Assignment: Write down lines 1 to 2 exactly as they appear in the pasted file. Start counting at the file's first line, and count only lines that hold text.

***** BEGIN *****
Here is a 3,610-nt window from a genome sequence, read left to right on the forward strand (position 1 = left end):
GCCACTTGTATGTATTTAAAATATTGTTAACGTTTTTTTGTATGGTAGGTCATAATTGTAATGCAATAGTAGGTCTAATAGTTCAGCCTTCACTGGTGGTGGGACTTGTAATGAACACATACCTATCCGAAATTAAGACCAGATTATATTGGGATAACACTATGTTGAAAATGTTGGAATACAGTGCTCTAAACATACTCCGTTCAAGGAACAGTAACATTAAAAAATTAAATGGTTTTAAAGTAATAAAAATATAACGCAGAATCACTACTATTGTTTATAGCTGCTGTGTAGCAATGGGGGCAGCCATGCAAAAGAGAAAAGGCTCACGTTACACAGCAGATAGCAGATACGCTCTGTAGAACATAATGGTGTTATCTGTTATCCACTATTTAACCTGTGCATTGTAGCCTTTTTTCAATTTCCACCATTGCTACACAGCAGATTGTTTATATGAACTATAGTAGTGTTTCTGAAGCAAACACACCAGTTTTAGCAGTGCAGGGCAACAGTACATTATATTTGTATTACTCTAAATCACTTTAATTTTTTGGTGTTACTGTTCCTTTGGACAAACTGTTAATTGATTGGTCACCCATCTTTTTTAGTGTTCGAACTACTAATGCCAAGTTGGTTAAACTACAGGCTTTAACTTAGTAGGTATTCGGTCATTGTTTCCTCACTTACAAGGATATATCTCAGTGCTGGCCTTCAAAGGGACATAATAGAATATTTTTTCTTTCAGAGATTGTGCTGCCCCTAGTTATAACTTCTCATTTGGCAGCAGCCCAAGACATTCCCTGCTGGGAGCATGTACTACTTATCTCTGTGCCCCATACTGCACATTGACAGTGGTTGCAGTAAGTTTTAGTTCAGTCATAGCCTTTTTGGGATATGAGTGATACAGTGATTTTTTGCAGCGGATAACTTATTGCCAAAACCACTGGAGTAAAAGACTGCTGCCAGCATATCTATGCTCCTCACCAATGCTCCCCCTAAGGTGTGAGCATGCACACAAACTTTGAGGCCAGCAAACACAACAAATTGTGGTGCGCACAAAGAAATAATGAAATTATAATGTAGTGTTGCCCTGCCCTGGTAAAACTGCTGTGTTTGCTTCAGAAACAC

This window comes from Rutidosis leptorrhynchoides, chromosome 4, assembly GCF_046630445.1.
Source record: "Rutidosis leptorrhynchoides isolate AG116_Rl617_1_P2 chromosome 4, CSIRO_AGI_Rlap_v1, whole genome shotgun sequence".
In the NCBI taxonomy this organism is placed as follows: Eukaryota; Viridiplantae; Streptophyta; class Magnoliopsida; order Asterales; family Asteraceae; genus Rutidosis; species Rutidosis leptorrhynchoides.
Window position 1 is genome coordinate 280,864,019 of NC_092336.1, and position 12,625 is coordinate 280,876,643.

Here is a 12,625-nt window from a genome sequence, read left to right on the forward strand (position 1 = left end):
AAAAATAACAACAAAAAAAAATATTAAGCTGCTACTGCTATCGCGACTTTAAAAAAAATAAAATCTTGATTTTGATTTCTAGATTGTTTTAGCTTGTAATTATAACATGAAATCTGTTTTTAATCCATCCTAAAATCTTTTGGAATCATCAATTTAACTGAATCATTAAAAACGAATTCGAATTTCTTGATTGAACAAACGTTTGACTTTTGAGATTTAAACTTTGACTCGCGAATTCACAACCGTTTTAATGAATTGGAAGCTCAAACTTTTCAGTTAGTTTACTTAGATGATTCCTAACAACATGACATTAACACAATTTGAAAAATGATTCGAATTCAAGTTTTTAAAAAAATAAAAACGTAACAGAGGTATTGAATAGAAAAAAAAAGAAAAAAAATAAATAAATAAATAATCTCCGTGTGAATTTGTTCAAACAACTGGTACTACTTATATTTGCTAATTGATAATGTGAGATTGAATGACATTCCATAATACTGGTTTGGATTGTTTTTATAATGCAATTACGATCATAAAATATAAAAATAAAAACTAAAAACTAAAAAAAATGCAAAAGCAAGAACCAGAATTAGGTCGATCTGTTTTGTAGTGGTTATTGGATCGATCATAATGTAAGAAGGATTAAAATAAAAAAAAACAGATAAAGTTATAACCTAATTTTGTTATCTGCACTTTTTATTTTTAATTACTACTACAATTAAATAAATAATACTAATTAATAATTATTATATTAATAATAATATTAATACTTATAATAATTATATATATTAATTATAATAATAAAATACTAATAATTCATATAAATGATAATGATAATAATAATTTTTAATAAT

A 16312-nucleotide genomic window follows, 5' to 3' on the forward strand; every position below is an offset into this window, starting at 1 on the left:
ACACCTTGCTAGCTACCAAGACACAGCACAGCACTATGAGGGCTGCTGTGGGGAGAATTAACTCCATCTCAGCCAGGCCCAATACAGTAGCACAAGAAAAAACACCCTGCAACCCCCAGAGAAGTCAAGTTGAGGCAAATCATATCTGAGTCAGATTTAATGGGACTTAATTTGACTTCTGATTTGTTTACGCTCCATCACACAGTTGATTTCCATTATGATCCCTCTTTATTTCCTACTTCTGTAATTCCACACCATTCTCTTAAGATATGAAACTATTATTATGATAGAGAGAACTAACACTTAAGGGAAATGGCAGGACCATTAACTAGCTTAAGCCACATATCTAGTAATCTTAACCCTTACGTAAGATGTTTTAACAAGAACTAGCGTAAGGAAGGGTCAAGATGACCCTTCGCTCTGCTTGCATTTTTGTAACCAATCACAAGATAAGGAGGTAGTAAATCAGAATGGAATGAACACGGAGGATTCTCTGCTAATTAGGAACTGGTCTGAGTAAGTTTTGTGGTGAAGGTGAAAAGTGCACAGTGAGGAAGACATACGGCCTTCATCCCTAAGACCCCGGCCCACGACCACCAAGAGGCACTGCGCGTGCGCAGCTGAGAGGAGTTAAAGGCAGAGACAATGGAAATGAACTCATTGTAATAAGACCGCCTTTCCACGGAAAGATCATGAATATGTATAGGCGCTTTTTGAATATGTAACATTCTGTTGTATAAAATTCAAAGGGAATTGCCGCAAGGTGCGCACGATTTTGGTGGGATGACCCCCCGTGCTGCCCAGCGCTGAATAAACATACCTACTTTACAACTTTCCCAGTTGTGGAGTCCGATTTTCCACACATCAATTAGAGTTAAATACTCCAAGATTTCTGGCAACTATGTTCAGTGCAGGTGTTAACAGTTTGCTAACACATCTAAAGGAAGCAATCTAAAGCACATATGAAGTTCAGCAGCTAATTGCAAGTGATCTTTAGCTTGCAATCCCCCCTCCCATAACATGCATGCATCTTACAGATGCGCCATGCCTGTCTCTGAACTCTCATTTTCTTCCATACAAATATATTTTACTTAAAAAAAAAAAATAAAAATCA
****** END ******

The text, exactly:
Here is a 3,610-nt window from a genome sequence, read left to right on the forward strand (position 1 = left end):
GCCACTTGTATGTATTTAAAATATTGTTAACGTTTTTTTGTATGGTAGGTCATAATTGTAATGCAATAGTAGGTCTAATAGTTCAGCCTTCACTGGTGGTGGGACTTGTAATGAACACATACCTATCCGAAATTAAGACCAGATTATATTGGGATAACACTATGTTGAAAATGTTGGAATACAGTGCTCTAAACATACTCCGTTCAAGGAACAGTAACATTAAAAAATTAAATGGTTTTAAAGTAATAAAAATATAACGCAGAATCACTACTATTGTTTATAGCTGCTGTGTAGCAATGGGGGCAGCCATGCAAAAGAGAAAAGGCTCACGTTACACAGCAGATAGCAGATACGCTCTGTAGAACATAATGGTGTTATCTGTTATCCACTATTTAACCTGTGCATTGTAGCCTTTTTTCAATTTCCACCATTGCTACACAGCAGATTGTTTATATGAACTATAGTAGTGTTTCTGAAGCAAACACACCAGTTTTAGCAGTGCAGGGCAACAGTACATTATATTTGTATTACTCTAAATCACTTTAATTTTTTGGTGTTACTGTTCCTTTGGACAAACTGTTAATTGATTGGTCACCCATCTTTTTTAGTGTTCGAACTACTAATGCCAAGTTGGTTAAACTACAGGCTTTAACTTAGTAGGTATTCGGTCATTGTTTCCTCACTTACAAGGATATATCTCAGTGCTGGCCTTCAAAGGGACATAATAGAATATTTTTTCTTTCAGAGATTGTGCTGCCCCTAGTTATAACTTCTCATTTGGCAGCAGCCCAAGACATTCCCTGCTGGGAGCATGTACTACTTATCTCTGTGCCCCATACTGCACATTGACAGTGGTTGCAGTAAGTTTTAGTTCAGTCATAGCCTTTTTGGGATATGAGTGATACAGTGATTTTTTGCAGCGGATAACTTATTGCCAAAACCACTGGAGTAAAAGACTGCTGCCAGCATATCTATGCTCCTCACCAATGCTCCCCCTAAGGTGTGAGCATGCACACAAACTTTGAGGCCAGCAAACACAACAAATTGTGGTGCGCACAAAGAAATAATGAAATTATAATGTAGTGTTGCCCTGCCCTGGTAAAACTGCTGTGTTTGCTTCAGAAACAC